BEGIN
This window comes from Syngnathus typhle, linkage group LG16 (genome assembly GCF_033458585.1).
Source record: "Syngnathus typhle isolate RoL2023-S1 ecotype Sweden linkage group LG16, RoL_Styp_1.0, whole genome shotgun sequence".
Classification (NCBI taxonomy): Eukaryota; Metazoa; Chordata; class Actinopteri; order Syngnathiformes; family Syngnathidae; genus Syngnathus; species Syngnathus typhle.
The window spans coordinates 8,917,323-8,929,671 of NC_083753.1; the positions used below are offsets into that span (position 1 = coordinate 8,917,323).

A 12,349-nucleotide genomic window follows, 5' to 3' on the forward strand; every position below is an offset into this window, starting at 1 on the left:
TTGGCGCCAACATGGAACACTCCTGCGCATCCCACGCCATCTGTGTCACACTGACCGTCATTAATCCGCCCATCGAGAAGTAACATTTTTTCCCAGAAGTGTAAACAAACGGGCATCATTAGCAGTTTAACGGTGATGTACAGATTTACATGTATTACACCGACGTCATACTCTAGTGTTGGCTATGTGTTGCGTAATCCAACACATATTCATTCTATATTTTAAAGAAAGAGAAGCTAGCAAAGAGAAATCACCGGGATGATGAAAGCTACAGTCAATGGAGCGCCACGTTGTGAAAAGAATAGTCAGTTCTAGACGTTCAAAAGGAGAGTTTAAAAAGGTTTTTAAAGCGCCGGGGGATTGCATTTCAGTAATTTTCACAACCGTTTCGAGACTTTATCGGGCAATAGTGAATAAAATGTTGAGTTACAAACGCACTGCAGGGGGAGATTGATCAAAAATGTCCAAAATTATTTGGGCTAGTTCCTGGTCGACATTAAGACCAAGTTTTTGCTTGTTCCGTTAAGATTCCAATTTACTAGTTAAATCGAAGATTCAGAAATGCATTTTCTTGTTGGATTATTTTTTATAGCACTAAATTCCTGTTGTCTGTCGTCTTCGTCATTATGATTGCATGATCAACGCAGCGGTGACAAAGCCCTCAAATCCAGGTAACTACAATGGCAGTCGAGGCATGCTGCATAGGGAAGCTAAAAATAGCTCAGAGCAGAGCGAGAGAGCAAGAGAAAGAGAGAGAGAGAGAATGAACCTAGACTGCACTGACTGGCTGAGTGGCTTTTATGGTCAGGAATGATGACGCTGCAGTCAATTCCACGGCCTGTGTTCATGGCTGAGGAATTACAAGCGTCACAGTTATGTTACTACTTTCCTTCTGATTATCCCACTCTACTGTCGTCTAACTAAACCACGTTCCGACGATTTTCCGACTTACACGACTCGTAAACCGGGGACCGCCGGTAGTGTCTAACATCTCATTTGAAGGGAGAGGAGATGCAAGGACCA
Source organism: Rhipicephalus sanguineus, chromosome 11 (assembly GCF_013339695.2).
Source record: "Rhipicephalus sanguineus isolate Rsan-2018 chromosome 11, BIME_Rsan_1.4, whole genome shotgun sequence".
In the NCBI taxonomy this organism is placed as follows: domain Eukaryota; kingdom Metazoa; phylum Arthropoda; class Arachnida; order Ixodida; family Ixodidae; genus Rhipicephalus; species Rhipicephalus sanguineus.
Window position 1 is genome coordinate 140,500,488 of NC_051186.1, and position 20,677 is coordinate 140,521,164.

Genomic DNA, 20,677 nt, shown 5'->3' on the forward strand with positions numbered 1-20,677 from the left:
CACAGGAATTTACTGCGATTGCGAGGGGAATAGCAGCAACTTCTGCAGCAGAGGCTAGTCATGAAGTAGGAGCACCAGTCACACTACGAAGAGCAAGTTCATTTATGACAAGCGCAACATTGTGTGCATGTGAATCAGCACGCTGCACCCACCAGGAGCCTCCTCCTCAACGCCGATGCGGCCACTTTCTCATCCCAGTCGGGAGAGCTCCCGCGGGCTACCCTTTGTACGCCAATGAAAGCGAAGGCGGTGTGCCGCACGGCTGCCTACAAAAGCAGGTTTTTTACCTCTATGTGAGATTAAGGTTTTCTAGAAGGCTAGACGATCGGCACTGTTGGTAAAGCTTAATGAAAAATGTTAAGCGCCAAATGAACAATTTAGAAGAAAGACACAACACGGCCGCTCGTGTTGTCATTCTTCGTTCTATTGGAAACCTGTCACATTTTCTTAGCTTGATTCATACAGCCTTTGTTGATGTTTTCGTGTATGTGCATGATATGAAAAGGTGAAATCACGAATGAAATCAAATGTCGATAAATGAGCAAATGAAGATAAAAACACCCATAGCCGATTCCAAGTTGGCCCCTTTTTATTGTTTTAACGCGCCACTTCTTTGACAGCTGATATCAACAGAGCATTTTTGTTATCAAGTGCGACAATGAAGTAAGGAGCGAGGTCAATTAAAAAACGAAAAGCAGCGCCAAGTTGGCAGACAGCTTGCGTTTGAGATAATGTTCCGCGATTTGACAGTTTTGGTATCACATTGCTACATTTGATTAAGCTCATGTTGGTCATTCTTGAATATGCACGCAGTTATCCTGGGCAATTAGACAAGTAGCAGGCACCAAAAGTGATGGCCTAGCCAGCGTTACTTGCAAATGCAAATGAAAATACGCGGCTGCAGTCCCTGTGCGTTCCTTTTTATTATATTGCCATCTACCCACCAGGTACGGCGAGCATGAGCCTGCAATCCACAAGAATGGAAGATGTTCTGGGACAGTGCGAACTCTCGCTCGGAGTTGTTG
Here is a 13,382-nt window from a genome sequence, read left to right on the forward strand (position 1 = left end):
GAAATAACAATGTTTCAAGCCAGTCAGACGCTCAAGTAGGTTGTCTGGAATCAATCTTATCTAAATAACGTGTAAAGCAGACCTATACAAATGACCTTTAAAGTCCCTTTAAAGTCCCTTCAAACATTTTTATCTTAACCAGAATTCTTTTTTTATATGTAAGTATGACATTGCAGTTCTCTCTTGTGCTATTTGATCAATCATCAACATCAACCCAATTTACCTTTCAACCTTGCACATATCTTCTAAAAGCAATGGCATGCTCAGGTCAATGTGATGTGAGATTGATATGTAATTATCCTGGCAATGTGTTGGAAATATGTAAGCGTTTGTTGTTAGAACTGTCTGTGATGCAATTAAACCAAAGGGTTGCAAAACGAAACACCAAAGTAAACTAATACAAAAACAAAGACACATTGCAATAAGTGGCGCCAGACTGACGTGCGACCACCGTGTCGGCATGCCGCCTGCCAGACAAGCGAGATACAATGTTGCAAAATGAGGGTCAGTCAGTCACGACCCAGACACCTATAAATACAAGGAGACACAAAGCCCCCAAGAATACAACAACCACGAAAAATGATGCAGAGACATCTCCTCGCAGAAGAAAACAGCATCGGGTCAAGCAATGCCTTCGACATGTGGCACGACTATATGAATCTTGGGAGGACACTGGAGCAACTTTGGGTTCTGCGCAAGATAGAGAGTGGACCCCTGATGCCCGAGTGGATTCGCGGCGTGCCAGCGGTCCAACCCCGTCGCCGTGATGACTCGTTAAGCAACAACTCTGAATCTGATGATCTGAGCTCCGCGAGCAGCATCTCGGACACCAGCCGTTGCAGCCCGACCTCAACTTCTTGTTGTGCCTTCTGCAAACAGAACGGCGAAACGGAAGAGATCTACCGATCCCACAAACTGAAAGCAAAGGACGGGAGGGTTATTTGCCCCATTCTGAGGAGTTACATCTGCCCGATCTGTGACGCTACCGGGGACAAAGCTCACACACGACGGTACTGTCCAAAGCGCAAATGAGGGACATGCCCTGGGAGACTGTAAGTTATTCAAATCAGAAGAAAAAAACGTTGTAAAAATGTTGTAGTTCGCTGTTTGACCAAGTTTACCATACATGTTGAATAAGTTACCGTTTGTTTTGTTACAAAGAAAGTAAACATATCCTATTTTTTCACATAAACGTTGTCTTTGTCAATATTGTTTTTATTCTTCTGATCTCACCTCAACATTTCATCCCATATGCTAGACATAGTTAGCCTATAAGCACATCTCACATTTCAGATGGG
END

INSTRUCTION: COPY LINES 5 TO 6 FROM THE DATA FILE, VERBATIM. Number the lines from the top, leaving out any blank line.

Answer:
A 12,349-nucleotide genomic window follows, 5' to 3' on the forward strand; every position below is an offset into this window, starting at 1 on the left:
TTGGCGCCAACATGGAACACTCCTGCGCATCCCACGCCATCTGTGTCACACTGACCGTCATTAATCCGCCCATCGAGAAGTAACATTTTTTCCCAGAAGTGTAAACAAACGGGCATCATTAGCAGTTTAACGGTGATGTACAGATTTACATGTATTACACCGACGTCATACTCTAGTGTTGGCTATGTGTTGCGTAATCCAACACATATTCATTCTATATTTTAAAGAAAGAGAAGCTAGCAAAGAGAAATCACCGGGATGATGAAAGCTACAGTCAATGGAGCGCCACGTTGTGAAAAGAATAGTCAGTTCTAGACGTTCAAAAGGAGAGTTTAAAAAGGTTTTTAAAGCGCCGGGGGATTGCATTTCAGTAATTTTCACAACCGTTTCGAGACTTTATCGGGCAATAGTGAATAAAATGTTGAGTTACAAACGCACTGCAGGGGGAGATTGATCAAAAATGTCCAAAATTATTTGGGCTAGTTCCTGGTCGACATTAAGACCAAGTTTTTGCTTGTTCCGTTAAGATTCCAATTTACTAGTTAAATCGAAGATTCAGAAATGCATTTTCTTGTTGGATTATTTTTTATAGCACTAAATTCCTGTTGTCTGTCGTCTTCGTCATTATGATTGCATGATCAACGCAGCGGTGACAAAGCCCTCAAATCCAGGTAACTACAATGGCAGTCGAGGCATGCTGCATAGGGAAGCTAAAAATAGCTCAGAGCAGAGCGAGAGAGCAAGAGAAAGAGAGAGAGAGAGAATGAACCTAGACTGCACTGACTGGCTGAGTGGCTTTTATGGTCAGGAATGATGACGCTGCAGTCAATTCCACGGCCTGTGTTCATGGCTGAGGAATTACAAGCGTCACAGTTATGTTACTACTTTCCTTCTGATTATCCCACTCTACTGTCGTCTAACTAAACCACGTTCCGACGATTTTCCGACTTACACGACTCGTAAACCGGGGACCGCCGGTAGTGTCTAACATCTCATTTGAAGGGAGAGGAGATGCAAGGACCA